Backend Architecture for Browser-based Experiments
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This is a server backend to run simple psychological experiments in the browser and online. It helps receive, store and retrieve data.

A live demo of the app is available. Note that this demo doesn't require user authentication.

If you encounter any bugs during your experiments please submit an issue.

For the most up-to-date documentation, please refer to the _babe project site and its section on the server app.

Work on this project was funded via the project Pro^3, which is part of the funded by the German Research Foundation (DFG Schwerpunktprogramm 1727).

Server Documentation

This section documents the server program.

Username and password for authentication

The app now comes with Basic access Authentication. The username and password are set under config :babe, :authentication.

For local deployment (:dev environment), the default username is default and the default password is password. You may change it in dev.exs.

If you're deploying on Heroku, be sure to set environment variables AUTH_USERNAME and AUTH_PASSWORD, either via Heroku command line tool or in the Heroku user interface, under Settings tab.


Experiment creation

One can create a new experiment with the New button from the user interface. The experiment name and author are mandatory fields. You can create multiple experiments with the same name + author combination. The unique identifier generated by the database itself will differentiate them.

After an experiment is created, you can see its ID in the main user interface. Use this ID for results submission and retrieval.

Edit/Deactivate an experiment

Once you don't want to receive any new submissions for a particular experiment, you can disable it via the edit interface by clicking on the Edit button. You can also edit any other aspect of the experiment as you want, except for its unique ID.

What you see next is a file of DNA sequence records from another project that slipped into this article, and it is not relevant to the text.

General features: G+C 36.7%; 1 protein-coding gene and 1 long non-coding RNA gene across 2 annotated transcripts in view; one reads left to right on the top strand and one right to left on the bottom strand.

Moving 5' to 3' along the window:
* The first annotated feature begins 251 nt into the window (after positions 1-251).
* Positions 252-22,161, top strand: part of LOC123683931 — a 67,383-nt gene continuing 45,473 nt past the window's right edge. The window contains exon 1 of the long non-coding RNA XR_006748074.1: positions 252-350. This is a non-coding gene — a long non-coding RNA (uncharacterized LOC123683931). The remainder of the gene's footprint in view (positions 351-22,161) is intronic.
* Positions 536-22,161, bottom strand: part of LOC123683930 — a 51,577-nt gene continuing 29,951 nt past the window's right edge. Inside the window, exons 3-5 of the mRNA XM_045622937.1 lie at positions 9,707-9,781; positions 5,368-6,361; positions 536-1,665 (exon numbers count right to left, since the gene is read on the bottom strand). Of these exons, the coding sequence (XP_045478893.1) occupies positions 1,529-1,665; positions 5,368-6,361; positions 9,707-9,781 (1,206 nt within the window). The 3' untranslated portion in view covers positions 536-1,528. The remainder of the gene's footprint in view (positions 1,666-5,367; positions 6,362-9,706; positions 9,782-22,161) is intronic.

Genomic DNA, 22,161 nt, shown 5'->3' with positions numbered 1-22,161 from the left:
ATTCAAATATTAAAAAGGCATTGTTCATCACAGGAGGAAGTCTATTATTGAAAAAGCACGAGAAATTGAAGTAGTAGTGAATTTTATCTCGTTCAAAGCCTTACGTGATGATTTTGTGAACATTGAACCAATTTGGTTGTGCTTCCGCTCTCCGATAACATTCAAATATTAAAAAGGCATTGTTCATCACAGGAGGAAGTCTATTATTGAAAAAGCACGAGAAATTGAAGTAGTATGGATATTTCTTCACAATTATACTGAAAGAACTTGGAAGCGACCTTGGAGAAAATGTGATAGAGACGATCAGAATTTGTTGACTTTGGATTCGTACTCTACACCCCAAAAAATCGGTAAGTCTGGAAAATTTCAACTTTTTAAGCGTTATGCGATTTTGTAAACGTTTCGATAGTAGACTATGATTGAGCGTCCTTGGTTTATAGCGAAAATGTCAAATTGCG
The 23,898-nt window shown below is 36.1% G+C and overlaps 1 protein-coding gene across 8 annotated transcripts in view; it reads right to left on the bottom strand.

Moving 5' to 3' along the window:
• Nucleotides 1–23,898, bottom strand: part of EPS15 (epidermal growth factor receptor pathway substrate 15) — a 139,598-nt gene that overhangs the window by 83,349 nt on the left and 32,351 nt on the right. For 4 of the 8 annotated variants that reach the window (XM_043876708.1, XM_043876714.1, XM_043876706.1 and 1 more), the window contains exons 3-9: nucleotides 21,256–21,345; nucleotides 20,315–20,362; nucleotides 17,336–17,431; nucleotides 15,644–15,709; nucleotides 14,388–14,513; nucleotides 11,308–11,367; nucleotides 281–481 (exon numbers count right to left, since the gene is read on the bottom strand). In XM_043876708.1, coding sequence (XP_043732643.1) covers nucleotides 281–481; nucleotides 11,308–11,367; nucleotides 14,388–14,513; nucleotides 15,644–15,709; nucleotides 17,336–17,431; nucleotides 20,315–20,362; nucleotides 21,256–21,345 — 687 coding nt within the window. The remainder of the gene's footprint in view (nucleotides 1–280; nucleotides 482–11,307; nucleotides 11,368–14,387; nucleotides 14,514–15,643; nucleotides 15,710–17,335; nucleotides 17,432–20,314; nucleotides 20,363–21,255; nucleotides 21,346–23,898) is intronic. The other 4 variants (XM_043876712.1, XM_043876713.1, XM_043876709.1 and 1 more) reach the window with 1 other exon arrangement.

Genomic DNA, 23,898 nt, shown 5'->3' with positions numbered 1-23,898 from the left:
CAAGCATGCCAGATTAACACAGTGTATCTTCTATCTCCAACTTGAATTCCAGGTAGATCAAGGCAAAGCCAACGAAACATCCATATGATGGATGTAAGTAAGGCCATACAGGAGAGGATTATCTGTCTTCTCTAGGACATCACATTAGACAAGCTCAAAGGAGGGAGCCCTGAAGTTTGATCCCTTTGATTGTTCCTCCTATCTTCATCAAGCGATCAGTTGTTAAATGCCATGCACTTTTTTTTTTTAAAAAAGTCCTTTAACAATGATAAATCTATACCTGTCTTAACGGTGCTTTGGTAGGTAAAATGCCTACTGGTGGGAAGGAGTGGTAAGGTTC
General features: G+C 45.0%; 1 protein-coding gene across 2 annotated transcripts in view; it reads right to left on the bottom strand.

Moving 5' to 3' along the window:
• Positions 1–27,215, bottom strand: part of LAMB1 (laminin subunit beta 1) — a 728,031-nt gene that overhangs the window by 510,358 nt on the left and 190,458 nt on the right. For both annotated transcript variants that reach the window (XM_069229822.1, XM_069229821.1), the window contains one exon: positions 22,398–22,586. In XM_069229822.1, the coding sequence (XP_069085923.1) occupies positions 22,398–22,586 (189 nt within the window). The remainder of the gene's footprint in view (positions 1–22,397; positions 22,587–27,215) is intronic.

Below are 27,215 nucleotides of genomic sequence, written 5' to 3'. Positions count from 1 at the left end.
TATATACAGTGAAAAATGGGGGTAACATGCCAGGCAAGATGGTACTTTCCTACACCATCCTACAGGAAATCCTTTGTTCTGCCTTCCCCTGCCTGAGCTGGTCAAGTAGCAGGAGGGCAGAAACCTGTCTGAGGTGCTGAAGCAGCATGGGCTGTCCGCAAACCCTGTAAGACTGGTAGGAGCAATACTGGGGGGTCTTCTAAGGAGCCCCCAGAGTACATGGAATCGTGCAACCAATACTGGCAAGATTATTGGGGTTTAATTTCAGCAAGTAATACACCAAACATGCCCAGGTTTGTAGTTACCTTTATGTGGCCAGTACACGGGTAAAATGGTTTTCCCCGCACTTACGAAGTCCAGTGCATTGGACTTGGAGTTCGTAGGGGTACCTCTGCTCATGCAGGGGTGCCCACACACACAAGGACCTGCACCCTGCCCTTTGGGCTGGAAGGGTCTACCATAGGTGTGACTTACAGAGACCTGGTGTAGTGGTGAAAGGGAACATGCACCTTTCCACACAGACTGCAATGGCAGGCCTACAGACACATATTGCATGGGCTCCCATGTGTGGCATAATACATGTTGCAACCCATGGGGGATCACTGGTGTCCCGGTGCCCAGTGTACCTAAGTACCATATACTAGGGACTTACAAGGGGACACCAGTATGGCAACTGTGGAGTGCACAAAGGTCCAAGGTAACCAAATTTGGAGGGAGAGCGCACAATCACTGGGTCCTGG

Experiment Result submission

The server expects to receive a JSON array as the set of experiment results, via HTTP POST, at the address {SERVER_ADDRESS}/api/submit_experiment/:id, where :id is the unique experiment ID shown in the main user interface.

All objects of the array should contain a set of identical keys. Each object normally stands for one trial in the experiment, together with any additional information that is not associated with a particular trial, for example, the native language spoken by the participant.

Here you can find a minimal working example. The Minimal Template contains a full example experiment.

Note that to POST a JSON object correctly, one needs to specify the Content-Type header as application/json, and use JSON.stringify to encode the data first.

Note that crossDomain: true is needed since the server domain will likely be different to the domain where the experiment is presented to the participant.

Retrieval of experiment results as CSV

Just press the button to the right of each row in the user interface.

Dynamic experiment result retrieval as JSON

For some experiments, it might helpful to fetch and use data collected from previous experiment submissions in order to dynamically generate future trials. The _babe backend now provides this functionality.

For each experiment, you can specify the keys that should be fetched in the "Edit Experiment" user interface on the server app. Then, with a HTTP GET call to the retrieve_experiment endpoint, specifying the experiment ID, you will be able to get a JSON object that contains the results of that experiment so far.


A minimal example of frontend code using jQuery:

    type: 'GET',
    url: "",
    crossDomain: true,
    success: function (responseData, textStatus, jqXHR) {